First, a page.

The Trial of Saddam Hussein and The Fallout of The War

The Trial of Saddam Hussein


The fallout in the Middle East from the regime change in Iraq

Saturday, September 03, 2005

Trial Date Set

The trial of Saddam Hussein will open on the 19th of October, after the referendum on the constitution on the 15th of October.

Saddam and three co-defendants will stand trial for the 1982 massacre of Shiites in Dujail, after a failed assassination. He could receive the death penalty.

The other co-defendants are; Barazan Ibrahim, intelligence chief at the time and Saddam's half brother, former Vice President Taha Yassin Ramadan, and Awad Hamed al-Bandar, at the time a Baath party official in Dujail.

Saddam is expected to face a dozen trials for alleged crimes committed by his regime.

The question is, given the rising tensions in the country especially since the stampede of pilgrims, will there be a unified country left in which to try him?

Thursday, September 01, 2005

The Blame Game

Two top Iraqi Shi'ite officials have accused Islamist militants and loyalists to Saddam Hussein of deliberately causing a stampede over a Baghdad bridge, in which at least 700 people died on Wednesday.

Ammar al Hakim, a leader in the Supreme Council for Islamic Revolution in Iraq, said:

"We hold the terrorists, Saddamists and radical extremists, responsible for what happened,".

Abdul Hadi al Daraji, spokesman for cleric Moqtada al -Sadr, said insurgents had spread rumours there was a suicide bomber in the crowd to cause panic.

No doubt these statements will aid their own political agenda.

The question is, are they true?

Iraq is teetering on the brink of civil war, rushing to conclusions before the facts are known is a very dangerous game.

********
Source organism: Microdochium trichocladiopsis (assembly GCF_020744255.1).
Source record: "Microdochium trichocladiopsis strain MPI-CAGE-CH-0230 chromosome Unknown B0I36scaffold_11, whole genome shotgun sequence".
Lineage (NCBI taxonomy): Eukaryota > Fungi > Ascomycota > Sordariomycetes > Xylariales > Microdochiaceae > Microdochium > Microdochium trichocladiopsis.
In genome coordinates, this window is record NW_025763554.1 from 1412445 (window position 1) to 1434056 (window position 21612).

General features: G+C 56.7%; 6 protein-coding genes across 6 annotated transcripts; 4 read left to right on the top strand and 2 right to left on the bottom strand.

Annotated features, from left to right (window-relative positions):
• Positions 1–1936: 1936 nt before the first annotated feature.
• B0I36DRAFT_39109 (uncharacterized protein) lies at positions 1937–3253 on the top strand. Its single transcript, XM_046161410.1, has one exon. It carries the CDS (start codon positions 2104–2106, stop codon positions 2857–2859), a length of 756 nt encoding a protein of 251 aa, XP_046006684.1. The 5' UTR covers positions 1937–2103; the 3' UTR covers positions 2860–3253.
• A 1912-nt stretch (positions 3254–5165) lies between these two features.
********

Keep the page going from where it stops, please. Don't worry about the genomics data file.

Wednesday, August 31, 2005

Evidence Being Gathered

Judge Raed al-Juhi, the chief judge trying Saddam Hussein, has arrived in Sulaimaniyah in Northern Iraq's Kurdish-controlled zone.

He is there to gather criminal evidence against Saddam.

An official is quoted as saying:

"The visit by Judge Raed al-Juhi to Sulaimaniyah is to gather documents and evidence that could be useful in the trial of Saddam Hussein.

These are victims or families of victims, who were affected during the Anfal operations in which 182,000 were killed in several Kurdistan provinces, or those who were subjected to chemical warfare in Halabja in 1988

He said that Juhi will then go to Arbil, the capital of the Kurdish region.

Tuesday, August 30, 2005

Sunnis Oppose Constitution

Thousands of Sunni demonstrators rallied on Monday in Tikrit, Saddam Hussein's hometown, to denounce Iraq's proposed constitution a day after negotiators finished it.

Sunni Arab leaders, whose ethnic group was favored under Saddam, have urged people to vote down the constitution in a nationwide referendum which is set for October 15.

The demonstrators carried Saddam's picture along with Iraqi flags.

They believe that the goal of the charter is to divide Iraq along religious and ethnic lines. The Sunni member of the panel that worked on the constitution said that it would "worsen everything in the country."

Monday, August 29, 2005

No Death Sentence

Iraqi President, Jalal Talabani, has said that he will not sign a death sentence for Saddam Hussein if Saddam is convicted. Talabani went on to say that he would resign, if the sentence was passed.

Talabani opposes the death penalty on principle, and said that he expects that Saddam will be convicted.

"When the death sentence is given to me, I will not sign it on principle ... and if it does pass, I will relieve myself of my post. I think a sentence will be passed on Saddam Hussein before my term ends,".

Talabani gave authority to his deputy to sign death sentences, on his behalf, for three men convicted of murder.

He may well do the same for Saddam.